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Radiometric Dating 101

 

To piece together a timeline of geological events that have happened since the time Earth formed, scientists have learned to read nature's clock..The spontaneous and well-behaved transformation of one element into another through radioactive decay gives scientists a very precise means for dating Earth and its rocks. Some people try to discredit radiometric dating as flawed. Of course, some people still believe the Sun orbits the Earth. A preoponderance of evidence tells us otherwise on both accounts.

 

 

To understand the evidence upon which the arguments for models of the solar system and Earth’s formation are based requires knowledge of isotope geochemistry, the study of the chemical makeup of rocks with particular emphasis on the ratios of stable and radioactive elements. (see box). Scientists know that certain elements—and certain products of those elements—form under very specific conditions (such as stellar nucleosynthesis, supernovas and other processes which we aren’t going to touch with a ten-foot light saber) and have well-determined “lives”, meaning they exist an any particular state for a very specific amount of time from the moment they are created.

Radioisotopes that no longer exist—they were formed when the solar system formed and subsequently “emitted” all their radiation—are called extinct radioisotopes. A list of such isotopes, taken from Ernst Zinner’s 11 April 2003 Science article, will give you a very general idea of how these isotopes are used to reconcile events at the time of Earth’s formation. Take a look at the first column and read out loud their names: calcium-41, aluminum-26 and beryllium (bur-ill-eee-um)-10, an element with a most delicious name. Many of the names on this list should not be foreign to you (although their symbols might throw you without consulting a periodic table of the elements). In fact, that these elements are just extinct radioactive forms of the elements that you already know. Comprende?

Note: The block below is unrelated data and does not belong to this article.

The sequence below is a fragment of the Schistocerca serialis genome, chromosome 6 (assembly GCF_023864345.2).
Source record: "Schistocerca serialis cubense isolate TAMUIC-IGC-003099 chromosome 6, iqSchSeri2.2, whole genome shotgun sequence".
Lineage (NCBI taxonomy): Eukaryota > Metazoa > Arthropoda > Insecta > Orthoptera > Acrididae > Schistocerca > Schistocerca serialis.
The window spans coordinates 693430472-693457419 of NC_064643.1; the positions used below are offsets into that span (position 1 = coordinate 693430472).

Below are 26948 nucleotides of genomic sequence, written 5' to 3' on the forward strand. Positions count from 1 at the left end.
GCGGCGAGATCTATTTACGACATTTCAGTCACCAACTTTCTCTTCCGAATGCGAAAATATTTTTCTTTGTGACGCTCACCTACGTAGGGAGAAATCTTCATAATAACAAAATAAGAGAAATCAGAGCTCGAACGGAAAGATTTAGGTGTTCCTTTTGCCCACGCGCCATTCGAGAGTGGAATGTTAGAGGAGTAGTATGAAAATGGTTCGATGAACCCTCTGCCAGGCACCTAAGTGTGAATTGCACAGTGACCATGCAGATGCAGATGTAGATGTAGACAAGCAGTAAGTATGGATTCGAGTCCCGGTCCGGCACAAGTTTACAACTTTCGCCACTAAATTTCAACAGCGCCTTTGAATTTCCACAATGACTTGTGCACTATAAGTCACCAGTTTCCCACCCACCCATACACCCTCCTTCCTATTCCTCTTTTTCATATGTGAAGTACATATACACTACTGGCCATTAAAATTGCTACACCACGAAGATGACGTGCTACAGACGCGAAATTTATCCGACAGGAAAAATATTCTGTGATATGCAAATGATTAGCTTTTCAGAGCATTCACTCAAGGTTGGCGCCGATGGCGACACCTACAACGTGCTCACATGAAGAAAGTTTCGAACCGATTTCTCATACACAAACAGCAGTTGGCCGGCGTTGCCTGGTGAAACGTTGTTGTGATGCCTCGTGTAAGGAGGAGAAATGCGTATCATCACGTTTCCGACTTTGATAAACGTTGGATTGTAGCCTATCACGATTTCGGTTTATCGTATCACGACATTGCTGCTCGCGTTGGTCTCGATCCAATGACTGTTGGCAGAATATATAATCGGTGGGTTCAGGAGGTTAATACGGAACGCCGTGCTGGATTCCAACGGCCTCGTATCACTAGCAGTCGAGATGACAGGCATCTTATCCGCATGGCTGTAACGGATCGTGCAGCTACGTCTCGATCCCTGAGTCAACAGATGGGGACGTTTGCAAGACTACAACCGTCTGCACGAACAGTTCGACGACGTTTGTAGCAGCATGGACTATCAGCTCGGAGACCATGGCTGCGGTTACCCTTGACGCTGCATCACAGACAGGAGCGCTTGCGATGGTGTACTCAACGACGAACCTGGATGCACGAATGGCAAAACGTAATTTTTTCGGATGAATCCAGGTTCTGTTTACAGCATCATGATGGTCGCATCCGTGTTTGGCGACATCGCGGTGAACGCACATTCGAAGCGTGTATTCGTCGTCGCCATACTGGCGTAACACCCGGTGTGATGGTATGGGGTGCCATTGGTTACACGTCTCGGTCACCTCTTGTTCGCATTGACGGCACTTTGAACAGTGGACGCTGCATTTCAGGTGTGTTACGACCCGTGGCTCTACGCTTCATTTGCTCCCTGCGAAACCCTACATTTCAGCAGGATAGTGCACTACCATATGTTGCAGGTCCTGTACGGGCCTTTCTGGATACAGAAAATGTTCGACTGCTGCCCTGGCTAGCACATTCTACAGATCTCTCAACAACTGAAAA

A glance at the second column of this table reveals the half-lives of these elements. The half-life is the time it takes for an element to lose half its radioactive particles. In Universal time (spanning 13.7 billion years, remember?), they are quite short: calcium-41 loses half its radiation in 1000 years. As calcium-41 decays (as it loses its radioactive nuceli), it converts into its daughter product, pottassium  41 (41K). The daughter products are what’s left following the complete loss of radiation of these elements and that’s what scientists can measure in rocks.


It’s not important that you memorize the details or have a complete understanding of the chemistry of radioisotopes (although understanding radiochemistry is hugely important for things like X-rays, CAT scans, airplane flights, pottery-making, cancer treatment, nuclear power, weapons of mass destruction—you’ve heard of those?). What’s important is that you appreciate the role that radioisotopes and stable isotopes (non-radioactive ones like deuterium, heavy water) play in planetary and ocean science. Isotopes help us understand a variety of important ocean process from circulation of the oceans to the fish that you eat.

By measuring the various extinct radioisotopes, scientists have been able to piece together a rather fuzzy picture of events at the time Earth formed. Scientists know that certain elements can only be produced under certain conditions: some can only be produced at high temperatures, some can only be produced in a supernova explosion, and some can only be produced by solar flares like the ones that Chandra observed above. With that knowledge, scientists can measure the isotopes and ask: what were the conditions under which this particular rock formed? The types of isotopes and the ratios in which they occur provide clues to these conditions. But it’s never a simple story.

For example, measurements on meteorites that have fallen to the earth indicate the presence of the first four or five elements in the table support the idea that solar flares (energetic particles from the proto-sun or another stellar source) triggered the formation of the solar system (and Earth). On the other hand, the finding of the last four extinct radioisotopes in the list suggests a supernova source.

How do scientists reconcile these apparently contradictory data? They make more measurements on different types of meteorites; they carefully check their instruments and use different types of instruments to verify the accuracy of their findings; and they create computer models of the physics and chemistry of solar system and planet formation to test their ideas.


 

   
   
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